Mount Olive looks at ordinance for Internet cafes
By Steve Herring
Published in News on September 11, 2012 1:46 PM
MOUNT OLIVE -- Town commissioners Monday night suggested that the town's first set of rules regulating Internet cafes, or electronic gaming operations, was not only unfair, but oppressive, and delayed action until they and the public could learn more about it.
No one from the public had any comments during the public hearing on the ordinance, but board members and town attorney Carroll Turner did.
Mayor Ray McDonald Sr. said he was concerned that the public did not know about or understand what the ordinance was.
Planning Board Chairman Gena Knode reminded the board that there was a public hearing on the measure, but McDonald said he still needs more public input before acting on the measure.
Board members agreed and were unanimous in their decision to table the ordinance until next month. In the meantime, McDonald said he and board members could talk with Mrs. Knode and Town Inspector Danny Keel to learn more about the ordinance.
As proposed, the businesses would be limited to C-2 (heavy commercial) and C-4 (major highway corridors).
It would establish a minimum distance of 1,500 feet between the businesses or from schools, churches, libraries or cemeteries. It also limits the number of machines to 20 per business.
That, along with limiting hours of operation from 8 a.m. to midnight, were sticking points for some board members and Turner who worried that the businesses were being unfairly singled out.
McDonald asked how the ordinance would affect the revenues the town makes from existing Internet cafes.
"Your revenue will not change," she said. "You will continue to get the same amount of revenue. We did not address the revenue at all. You will continue to charge whatever you are charging."
The annual privilege license is $2,500 and there is a $500 fee per machine, Keel said. The two existing Internet gaming operations each have about 20 machines, he said.
Keel said the ordinance included limits on operating hours because the existing businesses are open 24 hours a day.
The existing businesses would be "grandfathered in" and not affected by the ordinance, he said.
Town Manager Charles Brown said he had been questioned about requiring the businesses to have a registered surveyor to certify that it meets the 1,500-foot setback.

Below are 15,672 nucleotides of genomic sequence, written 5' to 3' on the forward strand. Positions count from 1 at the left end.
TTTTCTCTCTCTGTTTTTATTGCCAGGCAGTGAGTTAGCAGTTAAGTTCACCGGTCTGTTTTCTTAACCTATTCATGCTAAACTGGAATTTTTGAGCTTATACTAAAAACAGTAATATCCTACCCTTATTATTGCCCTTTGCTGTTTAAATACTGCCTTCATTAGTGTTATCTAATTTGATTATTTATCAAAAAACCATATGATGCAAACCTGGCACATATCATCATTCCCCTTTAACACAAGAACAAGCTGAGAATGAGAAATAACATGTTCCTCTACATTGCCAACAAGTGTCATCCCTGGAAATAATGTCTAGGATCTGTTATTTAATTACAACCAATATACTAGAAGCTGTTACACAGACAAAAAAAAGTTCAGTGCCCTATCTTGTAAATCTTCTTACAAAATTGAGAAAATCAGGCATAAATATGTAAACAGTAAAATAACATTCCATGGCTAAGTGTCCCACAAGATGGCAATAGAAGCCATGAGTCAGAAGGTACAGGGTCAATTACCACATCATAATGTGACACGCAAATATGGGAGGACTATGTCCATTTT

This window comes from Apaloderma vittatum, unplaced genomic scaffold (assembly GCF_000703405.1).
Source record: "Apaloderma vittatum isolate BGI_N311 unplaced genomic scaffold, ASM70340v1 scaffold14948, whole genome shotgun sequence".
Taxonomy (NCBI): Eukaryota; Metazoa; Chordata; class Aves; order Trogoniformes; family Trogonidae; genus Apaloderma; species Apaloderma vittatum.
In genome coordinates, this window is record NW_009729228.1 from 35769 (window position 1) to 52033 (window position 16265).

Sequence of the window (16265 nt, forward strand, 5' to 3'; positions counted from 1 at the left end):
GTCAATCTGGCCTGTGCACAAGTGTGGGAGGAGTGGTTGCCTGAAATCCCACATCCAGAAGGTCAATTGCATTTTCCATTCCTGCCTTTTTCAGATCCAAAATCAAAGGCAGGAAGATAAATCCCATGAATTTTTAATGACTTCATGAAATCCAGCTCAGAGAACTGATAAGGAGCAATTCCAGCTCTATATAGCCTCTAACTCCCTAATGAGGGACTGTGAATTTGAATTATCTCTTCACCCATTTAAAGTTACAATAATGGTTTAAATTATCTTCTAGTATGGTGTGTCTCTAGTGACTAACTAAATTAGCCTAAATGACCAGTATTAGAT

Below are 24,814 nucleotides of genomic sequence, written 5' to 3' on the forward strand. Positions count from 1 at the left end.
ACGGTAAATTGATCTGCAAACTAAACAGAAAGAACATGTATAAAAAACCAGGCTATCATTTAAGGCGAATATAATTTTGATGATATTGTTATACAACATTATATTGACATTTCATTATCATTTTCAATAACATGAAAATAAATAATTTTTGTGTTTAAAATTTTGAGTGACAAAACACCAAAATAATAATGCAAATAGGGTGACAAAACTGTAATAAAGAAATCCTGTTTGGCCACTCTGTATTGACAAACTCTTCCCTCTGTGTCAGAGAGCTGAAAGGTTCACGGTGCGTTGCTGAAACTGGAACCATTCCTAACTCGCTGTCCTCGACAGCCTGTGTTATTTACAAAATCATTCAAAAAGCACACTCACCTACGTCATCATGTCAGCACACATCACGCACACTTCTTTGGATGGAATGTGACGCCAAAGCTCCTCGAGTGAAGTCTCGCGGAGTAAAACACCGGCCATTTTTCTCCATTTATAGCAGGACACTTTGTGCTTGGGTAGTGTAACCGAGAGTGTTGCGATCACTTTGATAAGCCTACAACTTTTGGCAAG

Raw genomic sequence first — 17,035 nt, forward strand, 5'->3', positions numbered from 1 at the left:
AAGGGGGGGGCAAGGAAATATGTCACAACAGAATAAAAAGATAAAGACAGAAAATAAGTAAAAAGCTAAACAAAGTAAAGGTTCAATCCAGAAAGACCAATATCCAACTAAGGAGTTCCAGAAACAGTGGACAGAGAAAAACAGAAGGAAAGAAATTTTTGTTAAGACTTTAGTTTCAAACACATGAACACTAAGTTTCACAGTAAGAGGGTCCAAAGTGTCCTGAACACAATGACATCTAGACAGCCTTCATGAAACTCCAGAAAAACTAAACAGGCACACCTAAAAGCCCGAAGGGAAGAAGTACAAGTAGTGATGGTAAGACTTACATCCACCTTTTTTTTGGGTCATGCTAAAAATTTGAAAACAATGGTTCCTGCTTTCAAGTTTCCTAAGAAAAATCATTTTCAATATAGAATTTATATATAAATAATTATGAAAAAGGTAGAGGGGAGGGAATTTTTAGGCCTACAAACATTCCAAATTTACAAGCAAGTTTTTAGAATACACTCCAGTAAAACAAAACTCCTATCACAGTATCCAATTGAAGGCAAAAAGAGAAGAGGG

"Can we not just measure the distance?" he said. "It seems like that is putting an expense -- a registered surveyor is not going to be inexpensive."
"The way I look at it if they are going to spend $20,000 for a privilege license then they can probably pay a surveyor," Keel said.
"How did this come about?" McDonald said. "Was it because we didn't have (an ordinance) and the Planning Board felt we ought to address it?"
Keel said the ordinance was suggested after someone approached the town about opening a cafe in town. He said he and Brown had talked about it and a decision was reached to allow it since there was no ordinance prohibiting it.
McDonald asked Turner if he had read the ordinance and whether he had a recommendation.
"I realize this is a business that some people don't view as a positive thing," he said. "Right now they are legal. The state, as you well know, has tried for the last five or 10 years to outlaw these. They have lost in court every single time. It appears it is something that is going to be with us for a while.
"These outfits are making money. There is no doubt about that, but I don't think we can legislate morality."
There is no other business in Mount Olive that the town tells when to open or close, he said.
Commissioner Ed Cromartie said he once worked on getting a group home in Mount Olive. It had to be a certain distance from existing facilities, he said.
"So it is not outside the authority of this board to regulate something that it feels needs to be regulated," he said. "That is not a precedent. That is just the way it is.
"All I want you all to be able to do is to enforce the things you put down there, and to give all citizens an opportunity to flourish as well as they can within the guidelines of what is written down."